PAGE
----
32.1 C
Monday, June 24, 2024

Western sanctions ‘tougher than expected’ – Russian central bank

Balanced financial policy and crisis management experience have helped Moscow withstand unprecedented pressure, Elvira Nabiullina has said

The Russian economy has demonstrated its sustainability and resilience by weathering an unprecedented barrage of Western sanctions defying even the worst expectations, the head of the Bank of Russia, Elvira Nabiullina told the State Duma on Wednesday.

The level of pressure Russia had to face last year was so high no one could have potentially predicted it or prepared for it beforehand, the central bank head believes. The Russian people and industries demonstrated remarkable adaptability in this new reality, she said.

“No one could have prepared for this insane onslaught of sanctions,” Nabiullina said, adding that external conditions for the Russian economy had been worse than “even the most pessimistic scenario.” The “balanced and unwavering policy” the Russian financial authorities have stuck to in previous years as well as “crisis management experience” are what helped the government react to developments effectively, she explained.

Read more

World Bank revises Russian GDP forecast

The central bank head particularly praised the work of the nation’s banks that kept the financial sector “stable” and provided the nation with the necessary financial resources. She also described the government support measures as “adequate and timely,” adding that they helped the economy to “weather the sanctions storm.”

Russia has faced unprecedented sanctions imposed by the US and its allies last year over Moscow’s decision to launch a military operation in neighboring Ukraine. The Russian financial system and banks, as well as the aviation and space industries were among the first to be impacted.

The US and the EU have introduced a total of ten rounds of sanctions over roughly a year while the conflict between Moscow and Kiev has raged. In December, the EU, along with the G7 countries and Australia, introduced a price cap on Russian seaborne oil, set at $60 per barrel.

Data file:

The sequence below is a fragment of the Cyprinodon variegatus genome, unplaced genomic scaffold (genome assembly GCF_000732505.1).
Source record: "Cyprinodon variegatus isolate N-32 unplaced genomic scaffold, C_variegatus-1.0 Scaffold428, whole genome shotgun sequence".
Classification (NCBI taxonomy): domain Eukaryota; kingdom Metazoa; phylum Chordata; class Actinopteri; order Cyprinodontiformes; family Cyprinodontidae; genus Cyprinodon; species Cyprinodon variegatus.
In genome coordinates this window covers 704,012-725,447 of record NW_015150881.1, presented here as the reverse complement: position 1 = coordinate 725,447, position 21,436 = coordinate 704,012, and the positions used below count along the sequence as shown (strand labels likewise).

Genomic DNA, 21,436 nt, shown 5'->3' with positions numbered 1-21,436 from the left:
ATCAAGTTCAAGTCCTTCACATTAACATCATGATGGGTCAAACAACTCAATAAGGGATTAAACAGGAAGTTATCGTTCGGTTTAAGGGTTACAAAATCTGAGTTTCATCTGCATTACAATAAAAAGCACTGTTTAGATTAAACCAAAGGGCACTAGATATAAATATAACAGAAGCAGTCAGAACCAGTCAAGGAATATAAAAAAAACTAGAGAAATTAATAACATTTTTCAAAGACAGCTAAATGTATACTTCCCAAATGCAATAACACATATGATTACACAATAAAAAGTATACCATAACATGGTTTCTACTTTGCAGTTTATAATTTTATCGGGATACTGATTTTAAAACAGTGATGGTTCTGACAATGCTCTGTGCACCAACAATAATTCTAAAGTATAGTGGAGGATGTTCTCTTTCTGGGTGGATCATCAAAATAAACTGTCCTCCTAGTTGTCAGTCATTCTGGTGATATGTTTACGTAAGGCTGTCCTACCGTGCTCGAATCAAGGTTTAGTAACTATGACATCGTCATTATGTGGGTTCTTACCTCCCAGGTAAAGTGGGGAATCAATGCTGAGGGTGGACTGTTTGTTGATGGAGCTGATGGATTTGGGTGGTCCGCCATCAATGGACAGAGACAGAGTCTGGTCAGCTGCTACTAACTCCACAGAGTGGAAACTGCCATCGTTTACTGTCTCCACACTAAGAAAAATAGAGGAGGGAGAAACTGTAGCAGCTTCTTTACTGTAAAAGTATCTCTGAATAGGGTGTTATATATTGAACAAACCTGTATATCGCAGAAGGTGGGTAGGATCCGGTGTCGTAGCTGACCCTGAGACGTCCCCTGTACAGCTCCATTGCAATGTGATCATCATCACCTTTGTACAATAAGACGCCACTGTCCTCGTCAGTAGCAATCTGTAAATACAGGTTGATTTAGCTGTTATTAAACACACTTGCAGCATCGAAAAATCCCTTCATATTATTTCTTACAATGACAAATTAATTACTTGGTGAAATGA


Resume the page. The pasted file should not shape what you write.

Read more

Upbeat forecast issued on Russia’s economic growth

Many Western officials and media outlets predicted that the Russian economy would collapse under the pressure of sanctions and military expenditures, only to admit later that Moscow has managed to defy the doom and gloom forecasts.

Last August, Bloomberg and the Washington Post reported that the sanctions had failed to bring about the economic collapse that Western leaders had hoped for. In December 2022, President Putin said that Russia was outperforming many of the G20 nations despite sanctions.

In April, the World Bank admitted that the Russian economy was doing considerably better than expected. It changed its Russian GDP forecast by saying that it would likely fall by mere 0.2% in 2023 – up from the 3.3% contraction forecast in its January outlook.

Russia’s economy minister was even more optimistic in his April forecast, saying the nation’s GDP is expected to grow 2.8% by 2026.

April 20, 2023 at 12:17AM

Most Popular Articles